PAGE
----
Majdi Radaideh to lead development of nuclear regulatory framework for explainable, licensable AI

The Nuclear Regulatory Commission will support this project with a $500k grant.

NERS Prof. Majdi Radaideh (RAD) has secured a $500,000 grant from the Nuclear Regulatory Commission to support a collaboration with NERS Prof. Brendan Kochunas and Fort Lewis College’s Prof. Nishatul Majid. The project will advance the field of nuclear reactor design through the integration of explainable artificial intelligence and machine learning technologies.

Neural networks, the backbone of artificial intelligence and machine learning, are black-box models known for their complexity. Their opaque nature poses challenges in understanding the relationship between the model inputs and outputs, leading to a tradeoff between model interpretability and accuracy.

While traditional artificial intelligence and machine learning models such as rule-based models and decision trees offer interpretability, they often lack accuracy in complex applications. In contrast, deep learning models like neural networks excel in accuracy but lack interpretability. This project aims to bridge this gap by developing Explainable Artificial Intelligence, or XAI, methods tailored for nuclear reactor applications to ensure that artificial intelligence and machine learning model predictions are transparent and understandable to human beings, which is critical for regulatory assessments and licensing activities. The proposed regulatory framework is centered around three key pillars: standardization, communication, and the definition of a model spectrum.

“Every time I go to a new conference or workshop, I continue to be amazed at how broadly we define AI/ML in the field,” said RAD. “AI/ML could mean anything from simple rule-based and symbolic approaches all the way to hypercomplex large language models.”

Standardization involves establishing a universal framework for dataset structure, performance metrics, model training, and deployment procedures, applicable across diverse model types. Defining a model spectrum provides regulators with performance insights across various models, each with different levels of interpretability, aiding in the decision-making process regarding model selection. While some applications may suffice with simple, interpretable AI models, others may require more complex AI/ML where the tradeoff is needed. In the first senior design project led by RAD, NERS senior students developed pyMAISE: Michigan Artificial Intelligence Standard Environment, an AI/ML ecosystem designed to assess and refine a broad range of AI/ML models for the same dataset and performance metrics. pyMAISE will be leveraged in this project to enable more explainability in the models.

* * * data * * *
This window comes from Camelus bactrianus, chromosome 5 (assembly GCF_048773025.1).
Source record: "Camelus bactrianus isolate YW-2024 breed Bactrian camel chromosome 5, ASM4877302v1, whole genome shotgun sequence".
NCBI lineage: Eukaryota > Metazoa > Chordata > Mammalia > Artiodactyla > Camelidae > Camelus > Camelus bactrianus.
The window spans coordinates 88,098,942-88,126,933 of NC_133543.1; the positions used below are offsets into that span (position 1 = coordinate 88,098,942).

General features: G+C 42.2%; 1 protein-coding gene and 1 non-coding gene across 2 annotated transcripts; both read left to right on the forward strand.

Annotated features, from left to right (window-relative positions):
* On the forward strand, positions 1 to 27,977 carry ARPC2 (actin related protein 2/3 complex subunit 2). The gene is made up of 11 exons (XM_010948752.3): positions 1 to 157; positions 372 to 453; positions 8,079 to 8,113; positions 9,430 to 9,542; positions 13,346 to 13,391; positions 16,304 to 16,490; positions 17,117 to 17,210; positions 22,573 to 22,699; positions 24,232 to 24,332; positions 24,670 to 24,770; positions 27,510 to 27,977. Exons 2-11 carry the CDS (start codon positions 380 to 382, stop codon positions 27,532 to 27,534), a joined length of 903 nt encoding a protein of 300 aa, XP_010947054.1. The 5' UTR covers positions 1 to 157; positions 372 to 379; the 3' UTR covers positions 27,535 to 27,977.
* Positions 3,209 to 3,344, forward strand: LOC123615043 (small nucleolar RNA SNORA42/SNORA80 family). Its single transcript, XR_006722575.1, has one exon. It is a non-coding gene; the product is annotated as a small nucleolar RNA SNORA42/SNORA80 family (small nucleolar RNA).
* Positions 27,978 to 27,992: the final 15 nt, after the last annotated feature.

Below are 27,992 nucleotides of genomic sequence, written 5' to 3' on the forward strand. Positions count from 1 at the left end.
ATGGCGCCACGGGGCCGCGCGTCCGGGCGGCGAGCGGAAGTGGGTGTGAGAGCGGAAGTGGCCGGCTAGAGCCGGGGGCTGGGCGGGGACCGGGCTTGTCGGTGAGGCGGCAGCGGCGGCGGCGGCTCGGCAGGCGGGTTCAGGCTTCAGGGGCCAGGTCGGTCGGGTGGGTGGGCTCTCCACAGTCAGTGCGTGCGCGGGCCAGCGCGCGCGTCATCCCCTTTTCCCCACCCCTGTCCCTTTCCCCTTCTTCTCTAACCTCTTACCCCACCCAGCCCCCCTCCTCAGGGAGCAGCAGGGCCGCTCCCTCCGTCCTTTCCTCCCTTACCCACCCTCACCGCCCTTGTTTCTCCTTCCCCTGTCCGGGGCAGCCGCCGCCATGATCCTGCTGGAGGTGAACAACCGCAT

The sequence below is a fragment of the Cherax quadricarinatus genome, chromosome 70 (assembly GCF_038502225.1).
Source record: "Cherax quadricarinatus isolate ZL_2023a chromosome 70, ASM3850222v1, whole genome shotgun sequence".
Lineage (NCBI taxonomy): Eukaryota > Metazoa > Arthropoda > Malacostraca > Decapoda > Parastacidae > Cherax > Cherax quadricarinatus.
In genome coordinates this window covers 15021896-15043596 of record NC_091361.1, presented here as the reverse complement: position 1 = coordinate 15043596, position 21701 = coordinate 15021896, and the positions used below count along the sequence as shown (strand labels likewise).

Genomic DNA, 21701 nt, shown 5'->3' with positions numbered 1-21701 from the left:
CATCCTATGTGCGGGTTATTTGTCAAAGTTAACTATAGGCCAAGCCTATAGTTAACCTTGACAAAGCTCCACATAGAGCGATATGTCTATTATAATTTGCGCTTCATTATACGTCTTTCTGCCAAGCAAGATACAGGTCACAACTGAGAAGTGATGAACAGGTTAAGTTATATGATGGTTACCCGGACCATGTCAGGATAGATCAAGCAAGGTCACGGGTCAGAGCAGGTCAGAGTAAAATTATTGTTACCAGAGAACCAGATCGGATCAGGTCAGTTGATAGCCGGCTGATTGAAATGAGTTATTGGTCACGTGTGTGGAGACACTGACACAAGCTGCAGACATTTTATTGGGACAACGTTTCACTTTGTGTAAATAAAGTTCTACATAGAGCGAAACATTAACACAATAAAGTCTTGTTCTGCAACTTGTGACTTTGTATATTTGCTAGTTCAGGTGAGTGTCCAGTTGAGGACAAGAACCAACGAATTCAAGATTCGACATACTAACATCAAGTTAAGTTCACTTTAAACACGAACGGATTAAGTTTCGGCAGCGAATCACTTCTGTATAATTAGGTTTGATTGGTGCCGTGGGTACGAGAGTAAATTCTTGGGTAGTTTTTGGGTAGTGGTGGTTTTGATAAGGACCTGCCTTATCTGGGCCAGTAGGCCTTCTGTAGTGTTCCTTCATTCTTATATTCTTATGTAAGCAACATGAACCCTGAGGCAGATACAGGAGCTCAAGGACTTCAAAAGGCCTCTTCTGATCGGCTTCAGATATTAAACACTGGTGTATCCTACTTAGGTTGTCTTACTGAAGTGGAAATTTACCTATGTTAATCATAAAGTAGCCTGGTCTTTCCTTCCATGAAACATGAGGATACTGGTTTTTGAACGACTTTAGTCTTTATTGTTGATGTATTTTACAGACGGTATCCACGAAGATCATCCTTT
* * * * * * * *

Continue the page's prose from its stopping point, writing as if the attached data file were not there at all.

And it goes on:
“Communication with the regulator and the NRC is as important as doing the technical work in my view,” said RAD. “We need to fully understand the NRC perspective about what licensable AI looks like to them and try to work toward that. We will send our graduate students to intern and interface frequently with the regulators throughout this project.”

As a Co-Principal Investigator, Kochunas will support a wide range of efforts, from data analysis and model training to software development and validation. He will be conducting development and analysis of nuclear reactor models and assisting with data preprocessing and analysis. Additionally, Kochunas will play a crucial role in leading the development of user-friendly software.

“I choose to be skeptical of AI/ML methods in applications where we have deep knowledge of our equations and physics,” said Kochunas. “I like to think this brings a healthy counterpoint to make sure that we really understand what the AI/ML technology is doing. We already have a toolbox of methods that are explainable. For AI/ML to become a tool in that toolbox it has to be explainable in a similar way. It’s a hard problem for sure, but we’re going to give it the ol’ college try.”

Nishatul Majid will bring expertise in electrical and computer engineering with a focus on artificial intelligence and machine learning. He will contribute to the methodology, software development, and potentially to educational activities at his institution. This NERS collaboration with Fort Lewis College, a minority-serving institution in Durango, Colorado, aims to promote diversity, equity, and inclusion in the nuclear and artificial intelligence and machine learning fields. Activities will include integrating nuclear and artificial intelligence and machine learning topics into educational programs, enhancing software usage experience for underrepresented Native American groups, and raising awareness about nuclear power.

“Working for about ten years in AI/ML in the nuclear field, I still see a huge gap between what the DOE AI-funded research projects yield and the NRC views on licensable AI,” said RAD. “The NRC may or may not adopt our ideas in this project after all. However, I am confident that any effort we make as a community to bridge that gap through standardizing our definition and use of AI/ML models is a win-win situation for the industry.”

“NERS is excited to see our early career faculty leading in the use of new technologies, especially in helping the safety regulator best understand the value and limitations of tools like AI,” said NERS Chair Todd Allen.

Media Contact

Sara Norman

Marketing & Communications Manager